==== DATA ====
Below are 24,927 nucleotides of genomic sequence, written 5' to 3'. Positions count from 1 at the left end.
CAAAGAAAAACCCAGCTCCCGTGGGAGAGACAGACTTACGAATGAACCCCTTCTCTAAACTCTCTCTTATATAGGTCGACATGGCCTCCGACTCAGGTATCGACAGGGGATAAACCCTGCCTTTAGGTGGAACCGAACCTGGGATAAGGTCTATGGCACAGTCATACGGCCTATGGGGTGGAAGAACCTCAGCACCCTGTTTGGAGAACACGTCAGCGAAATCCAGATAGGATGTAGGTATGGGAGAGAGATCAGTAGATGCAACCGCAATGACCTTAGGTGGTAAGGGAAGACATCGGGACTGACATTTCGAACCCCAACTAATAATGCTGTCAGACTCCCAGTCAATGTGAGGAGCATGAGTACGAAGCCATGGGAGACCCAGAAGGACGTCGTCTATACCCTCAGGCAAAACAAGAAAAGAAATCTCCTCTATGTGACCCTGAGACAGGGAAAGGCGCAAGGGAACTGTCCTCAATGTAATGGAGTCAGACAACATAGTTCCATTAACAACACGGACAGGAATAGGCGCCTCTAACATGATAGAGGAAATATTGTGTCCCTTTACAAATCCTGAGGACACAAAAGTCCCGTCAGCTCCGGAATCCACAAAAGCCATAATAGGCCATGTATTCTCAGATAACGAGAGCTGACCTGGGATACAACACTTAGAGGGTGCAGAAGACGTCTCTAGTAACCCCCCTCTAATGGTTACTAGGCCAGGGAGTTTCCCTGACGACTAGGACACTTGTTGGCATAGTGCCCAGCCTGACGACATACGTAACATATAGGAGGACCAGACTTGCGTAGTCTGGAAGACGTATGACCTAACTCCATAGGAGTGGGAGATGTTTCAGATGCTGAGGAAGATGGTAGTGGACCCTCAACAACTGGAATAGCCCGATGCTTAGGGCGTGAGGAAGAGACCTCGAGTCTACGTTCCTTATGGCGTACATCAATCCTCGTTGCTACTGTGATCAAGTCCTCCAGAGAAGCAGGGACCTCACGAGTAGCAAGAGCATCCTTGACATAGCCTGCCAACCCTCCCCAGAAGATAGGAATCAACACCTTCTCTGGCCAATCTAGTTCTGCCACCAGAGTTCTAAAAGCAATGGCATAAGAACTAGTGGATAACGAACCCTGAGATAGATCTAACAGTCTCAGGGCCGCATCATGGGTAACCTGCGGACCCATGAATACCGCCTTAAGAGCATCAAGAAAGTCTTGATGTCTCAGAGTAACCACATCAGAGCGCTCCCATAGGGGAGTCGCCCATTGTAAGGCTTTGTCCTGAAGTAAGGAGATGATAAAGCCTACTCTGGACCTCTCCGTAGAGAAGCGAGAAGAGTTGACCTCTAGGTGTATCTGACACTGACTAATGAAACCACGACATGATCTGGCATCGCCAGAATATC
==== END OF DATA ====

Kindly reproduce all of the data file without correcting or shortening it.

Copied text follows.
Below are 24,927 nucleotides of genomic sequence, written 5' to 3'. Positions count from 1 at the left end.
CAAAGAAAAACCCAGCTCCCGTGGGAGAGACAGACTTACGAATGAACCCCTTCTCTAAACTCTCTCTTATATAGGTCGACATGGCCTCCGACTCAGGTATCGACAGGGGATAAACCCTGCCTTTAGGTGGAACCGAACCTGGGATAAGGTCTATGGCACAGTCATACGGCCTATGGGGTGGAAGAACCTCAGCACCCTGTTTGGAGAACACGTCAGCGAAATCCAGATAGGATGTAGGTATGGGAGAGAGATCAGTAGATGCAACCGCAATGACCTTAGGTGGTAAGGGAAGACATCGGGACTGACATTTCGAACCCCAACTAATAATGCTGTCAGACTCCCAGTCAATGTGAGGAGCATGAGTACGAAGCCATGGGAGACCCAGAAGGACGTCGTCTATACCCTCAGGCAAAACAAGAAAAGAAATCTCCTCTATGTGACCCTGAGACAGGGAAAGGCGCAAGGGAACTGTCCTCAATGTAATGGAGTCAGACAACATAGTTCCATTAACAACACGGACAGGAATAGGCGCCTCTAACATGATAGAGGAAATATTGTGTCCCTTTACAAATCCTGAGGACACAAAAGTCCCGTCAGCTCCGGAATCCACAAAAGCCATAATAGGCCATGTATTCTCAGATAACGAGAGCTGACCTGGGATACAACACTTAGAGGGTGCAGAAGACGTCTCTAGTAACCCCCCTCTAATGGTTACTAGGCCAGGGAGTTTCCCTGACGACTAGGACACTTGTTGGCATAGTGCCCAGCCTGACGACATACGTAACATATAGGAGGACCAGACTTGCGTAGTCTGGAAGACGTATGACCTAACTCCATAGGAGTGGGAGATGTTTCAGATGCTGAGGAAGATGGTAGTGGACCCTCAACAACTGGAATAGCCCGATGCTTAGGGCGTGAGGAAGAGACCTCGAGTCTACGTTCCTTATGGCGTACATCAATCCTCGTTGCTACTGTGATCAAGTCCTCCAGAGAAGCAGGGACCTCACGAGTAGCAAGAGCATCCTTGACATAGCCTGCCAACCCTCCCCAGAAGATAGGAATCAACACCTTCTCTGGCCAATCTAGTTCTGCCACCAGAGTTCTAAAAGCAATGGCATAAGAACTAGTGGATAACGAACCCTGAGATAGATCTAACAGTCTCAGGGCCGCATCATGGGTAACCTGCGGACCCATGAATACCGCCTTAAGAGCATCAAGAAAGTCTTGATGTCTCAGAGTAACCACATCAGAGCGCTCCCATAGGGGAGTCGCCCATTGTAAGGCTTTGTCCTGAAGTAAGGAGATGATAAAGCCTACTCTGGACCTCTCCGTAGAGAAGCGAGAAGAGTTGACCTCTAGGTGTATCTGACACTGACTAATGAAACCACGACATGATCTGGCATCGCCAGAATATC